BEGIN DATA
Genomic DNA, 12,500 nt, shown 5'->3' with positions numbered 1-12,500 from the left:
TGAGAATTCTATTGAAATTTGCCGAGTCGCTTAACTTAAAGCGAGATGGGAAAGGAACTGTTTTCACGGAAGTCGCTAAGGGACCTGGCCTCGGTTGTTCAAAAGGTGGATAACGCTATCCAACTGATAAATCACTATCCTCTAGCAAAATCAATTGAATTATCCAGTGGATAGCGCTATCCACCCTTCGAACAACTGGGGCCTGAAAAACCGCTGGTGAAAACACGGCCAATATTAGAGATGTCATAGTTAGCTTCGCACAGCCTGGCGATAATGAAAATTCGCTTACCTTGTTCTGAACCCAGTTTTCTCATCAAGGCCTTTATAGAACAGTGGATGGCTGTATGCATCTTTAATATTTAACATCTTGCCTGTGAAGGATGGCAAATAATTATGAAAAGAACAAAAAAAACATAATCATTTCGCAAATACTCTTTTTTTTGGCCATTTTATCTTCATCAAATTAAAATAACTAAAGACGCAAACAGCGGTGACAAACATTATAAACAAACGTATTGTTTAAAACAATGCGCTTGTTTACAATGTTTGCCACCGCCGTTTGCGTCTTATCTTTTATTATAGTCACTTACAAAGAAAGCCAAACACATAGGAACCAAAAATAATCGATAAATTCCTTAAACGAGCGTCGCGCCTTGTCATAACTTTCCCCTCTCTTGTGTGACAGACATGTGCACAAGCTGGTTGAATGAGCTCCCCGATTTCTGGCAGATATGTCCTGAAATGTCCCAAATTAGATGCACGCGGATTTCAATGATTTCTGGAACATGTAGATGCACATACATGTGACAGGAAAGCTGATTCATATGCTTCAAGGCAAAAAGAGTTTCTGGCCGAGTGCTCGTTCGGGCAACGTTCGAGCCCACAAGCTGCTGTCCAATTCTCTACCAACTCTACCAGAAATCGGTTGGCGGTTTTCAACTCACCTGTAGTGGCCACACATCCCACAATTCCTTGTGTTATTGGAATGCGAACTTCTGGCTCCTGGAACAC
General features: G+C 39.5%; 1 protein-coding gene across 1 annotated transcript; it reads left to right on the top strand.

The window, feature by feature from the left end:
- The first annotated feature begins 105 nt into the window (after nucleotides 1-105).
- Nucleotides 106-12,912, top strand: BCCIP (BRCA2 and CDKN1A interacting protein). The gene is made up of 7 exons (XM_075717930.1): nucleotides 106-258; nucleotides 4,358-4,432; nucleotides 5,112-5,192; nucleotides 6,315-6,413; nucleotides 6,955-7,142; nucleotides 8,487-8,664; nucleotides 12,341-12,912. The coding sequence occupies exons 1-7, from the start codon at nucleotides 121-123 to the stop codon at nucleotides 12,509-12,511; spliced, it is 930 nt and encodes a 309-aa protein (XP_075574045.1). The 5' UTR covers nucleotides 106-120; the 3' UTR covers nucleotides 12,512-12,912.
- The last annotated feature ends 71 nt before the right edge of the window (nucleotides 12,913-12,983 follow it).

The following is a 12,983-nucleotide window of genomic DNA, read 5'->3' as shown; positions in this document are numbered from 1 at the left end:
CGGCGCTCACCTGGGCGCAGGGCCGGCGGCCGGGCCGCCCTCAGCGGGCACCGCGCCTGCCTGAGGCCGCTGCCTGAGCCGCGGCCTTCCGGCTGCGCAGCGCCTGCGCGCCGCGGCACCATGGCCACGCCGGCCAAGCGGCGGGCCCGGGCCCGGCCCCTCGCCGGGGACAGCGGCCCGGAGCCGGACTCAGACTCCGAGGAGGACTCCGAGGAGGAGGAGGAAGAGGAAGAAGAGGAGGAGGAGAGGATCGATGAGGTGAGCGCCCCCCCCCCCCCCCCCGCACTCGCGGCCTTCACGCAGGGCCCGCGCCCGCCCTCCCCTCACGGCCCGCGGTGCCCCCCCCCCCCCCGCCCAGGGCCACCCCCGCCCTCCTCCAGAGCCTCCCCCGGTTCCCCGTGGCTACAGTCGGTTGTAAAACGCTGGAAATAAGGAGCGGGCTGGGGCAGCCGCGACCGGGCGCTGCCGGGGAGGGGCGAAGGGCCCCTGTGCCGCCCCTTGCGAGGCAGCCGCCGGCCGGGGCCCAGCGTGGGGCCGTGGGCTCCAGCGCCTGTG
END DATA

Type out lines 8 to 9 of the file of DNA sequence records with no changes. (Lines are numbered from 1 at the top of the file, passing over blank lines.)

The following is a 12,983-nucleotide window of genomic DNA, read 5'->3' as shown; positions in this document are numbered from 1 at the left end:
CGGCGCTCACCTGGGCGCAGGGCCGGCGGCCGGGCCGCCCTCAGCGGGCACCGCGCCTGCCTGAGGCCGCTGCCTGAGCCGCGGCCTTCCGGCTGCGCAGCGCCTGCGCGCCGCGGCACCATGGCCACGCCGGCCAAGCGGCGGGCCCGGGCCCGGCCCCTCGCCGGGGACAGCGGCCCGGAGCCGGACTCAGACTCCGAGGAGGACTCCGAGGAGGAGGAGGAAGAGGAAGAAGAGGAGGAGGAGAGGATCGATGAGGTGAGCGCCCCCCCCCCCCCCCCCGCACTCGCGGCCTTCACGCAGGGCCCGCGCCCGCCCTCCCCTCACGGCCCGCGGTGCCCCCCCCCCCCCCGCCCAGGGCCACCCCCGCCCTCCTCCAGAGCCTCCCCCGGTTCCCCGTGGCTACAGTCGGTTGTAAAACGCTGGAAATAAGGAGCGGGCTGGGGCAGCCGCGACCGGGCGCTGCCGGGGAGGGGCGAAGGGCCCCTGTGCCGCCCCTTGCGAGGCAGCCGCCGGCCGGGGCCCAGCGTGGGGCCGTGGGCTCCAGCGCCTGTG